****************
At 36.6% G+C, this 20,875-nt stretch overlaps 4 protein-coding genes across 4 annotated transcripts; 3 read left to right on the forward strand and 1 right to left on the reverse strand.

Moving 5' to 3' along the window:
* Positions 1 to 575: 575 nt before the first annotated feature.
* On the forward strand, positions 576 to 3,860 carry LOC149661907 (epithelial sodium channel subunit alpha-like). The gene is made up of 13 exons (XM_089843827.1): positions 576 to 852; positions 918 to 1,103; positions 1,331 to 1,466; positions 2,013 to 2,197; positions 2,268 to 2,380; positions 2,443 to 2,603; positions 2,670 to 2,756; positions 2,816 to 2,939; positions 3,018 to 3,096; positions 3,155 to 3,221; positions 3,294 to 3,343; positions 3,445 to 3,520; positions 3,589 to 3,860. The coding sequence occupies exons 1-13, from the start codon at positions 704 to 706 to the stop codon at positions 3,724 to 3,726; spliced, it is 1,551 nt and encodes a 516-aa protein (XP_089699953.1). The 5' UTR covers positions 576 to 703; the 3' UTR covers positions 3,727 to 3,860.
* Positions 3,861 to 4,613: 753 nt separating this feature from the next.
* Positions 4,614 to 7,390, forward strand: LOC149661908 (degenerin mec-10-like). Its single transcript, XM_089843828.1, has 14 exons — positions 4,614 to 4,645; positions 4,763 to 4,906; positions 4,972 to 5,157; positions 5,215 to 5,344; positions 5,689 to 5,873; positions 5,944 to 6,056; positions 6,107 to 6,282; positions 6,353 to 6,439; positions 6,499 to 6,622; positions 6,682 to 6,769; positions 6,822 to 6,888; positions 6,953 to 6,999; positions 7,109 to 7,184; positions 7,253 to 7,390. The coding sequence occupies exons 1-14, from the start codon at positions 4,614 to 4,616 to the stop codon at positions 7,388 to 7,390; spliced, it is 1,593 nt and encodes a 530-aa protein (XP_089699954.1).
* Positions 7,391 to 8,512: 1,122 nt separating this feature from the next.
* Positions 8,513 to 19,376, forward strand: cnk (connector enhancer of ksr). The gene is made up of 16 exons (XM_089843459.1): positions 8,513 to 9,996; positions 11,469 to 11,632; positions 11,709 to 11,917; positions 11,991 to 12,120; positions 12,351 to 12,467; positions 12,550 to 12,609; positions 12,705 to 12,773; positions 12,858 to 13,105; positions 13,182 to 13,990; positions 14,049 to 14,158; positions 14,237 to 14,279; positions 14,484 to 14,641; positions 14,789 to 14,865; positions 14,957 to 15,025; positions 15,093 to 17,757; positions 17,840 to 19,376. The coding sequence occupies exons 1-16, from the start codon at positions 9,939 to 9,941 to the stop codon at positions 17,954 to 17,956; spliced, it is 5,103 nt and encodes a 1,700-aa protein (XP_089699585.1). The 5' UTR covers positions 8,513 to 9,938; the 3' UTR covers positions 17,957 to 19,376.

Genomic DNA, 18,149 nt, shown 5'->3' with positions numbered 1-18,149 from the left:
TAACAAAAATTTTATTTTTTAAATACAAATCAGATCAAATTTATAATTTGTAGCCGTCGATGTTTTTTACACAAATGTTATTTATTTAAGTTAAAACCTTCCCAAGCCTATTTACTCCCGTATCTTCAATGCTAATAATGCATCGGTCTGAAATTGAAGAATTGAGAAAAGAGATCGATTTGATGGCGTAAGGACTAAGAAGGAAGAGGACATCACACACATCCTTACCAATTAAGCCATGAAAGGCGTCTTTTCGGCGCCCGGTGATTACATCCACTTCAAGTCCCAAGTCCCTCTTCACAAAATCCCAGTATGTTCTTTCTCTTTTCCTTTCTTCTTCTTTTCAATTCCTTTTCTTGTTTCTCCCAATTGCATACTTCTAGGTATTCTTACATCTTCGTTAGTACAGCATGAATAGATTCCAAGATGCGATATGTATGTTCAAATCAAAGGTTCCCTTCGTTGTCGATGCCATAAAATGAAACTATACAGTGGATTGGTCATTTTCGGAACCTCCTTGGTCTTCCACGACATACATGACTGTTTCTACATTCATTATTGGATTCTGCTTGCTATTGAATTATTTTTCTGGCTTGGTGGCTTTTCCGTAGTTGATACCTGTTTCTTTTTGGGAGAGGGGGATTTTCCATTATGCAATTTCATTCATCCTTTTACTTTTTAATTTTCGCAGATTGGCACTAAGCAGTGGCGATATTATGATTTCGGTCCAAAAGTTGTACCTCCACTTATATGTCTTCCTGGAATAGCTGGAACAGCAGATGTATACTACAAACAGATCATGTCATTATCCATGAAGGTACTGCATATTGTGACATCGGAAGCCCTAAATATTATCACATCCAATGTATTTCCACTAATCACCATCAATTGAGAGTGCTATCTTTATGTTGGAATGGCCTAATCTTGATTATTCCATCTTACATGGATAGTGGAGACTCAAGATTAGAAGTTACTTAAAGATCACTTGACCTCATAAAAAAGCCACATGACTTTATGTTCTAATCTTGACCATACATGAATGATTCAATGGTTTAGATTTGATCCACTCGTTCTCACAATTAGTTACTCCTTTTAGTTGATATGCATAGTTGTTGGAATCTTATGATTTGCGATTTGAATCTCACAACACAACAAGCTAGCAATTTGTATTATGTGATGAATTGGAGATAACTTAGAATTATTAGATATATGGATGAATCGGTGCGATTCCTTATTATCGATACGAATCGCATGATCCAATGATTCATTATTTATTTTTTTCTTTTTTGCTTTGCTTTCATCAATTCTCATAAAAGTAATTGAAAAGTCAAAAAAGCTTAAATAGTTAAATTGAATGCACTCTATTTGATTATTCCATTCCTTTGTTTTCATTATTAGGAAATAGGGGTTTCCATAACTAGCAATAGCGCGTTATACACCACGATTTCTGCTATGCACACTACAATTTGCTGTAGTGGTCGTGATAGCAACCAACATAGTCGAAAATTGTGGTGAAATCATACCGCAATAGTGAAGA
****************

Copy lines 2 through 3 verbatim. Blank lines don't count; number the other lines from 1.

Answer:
Moving 5' to 3' along the window:
* Positions 1 to 575: 575 nt before the first annotated feature.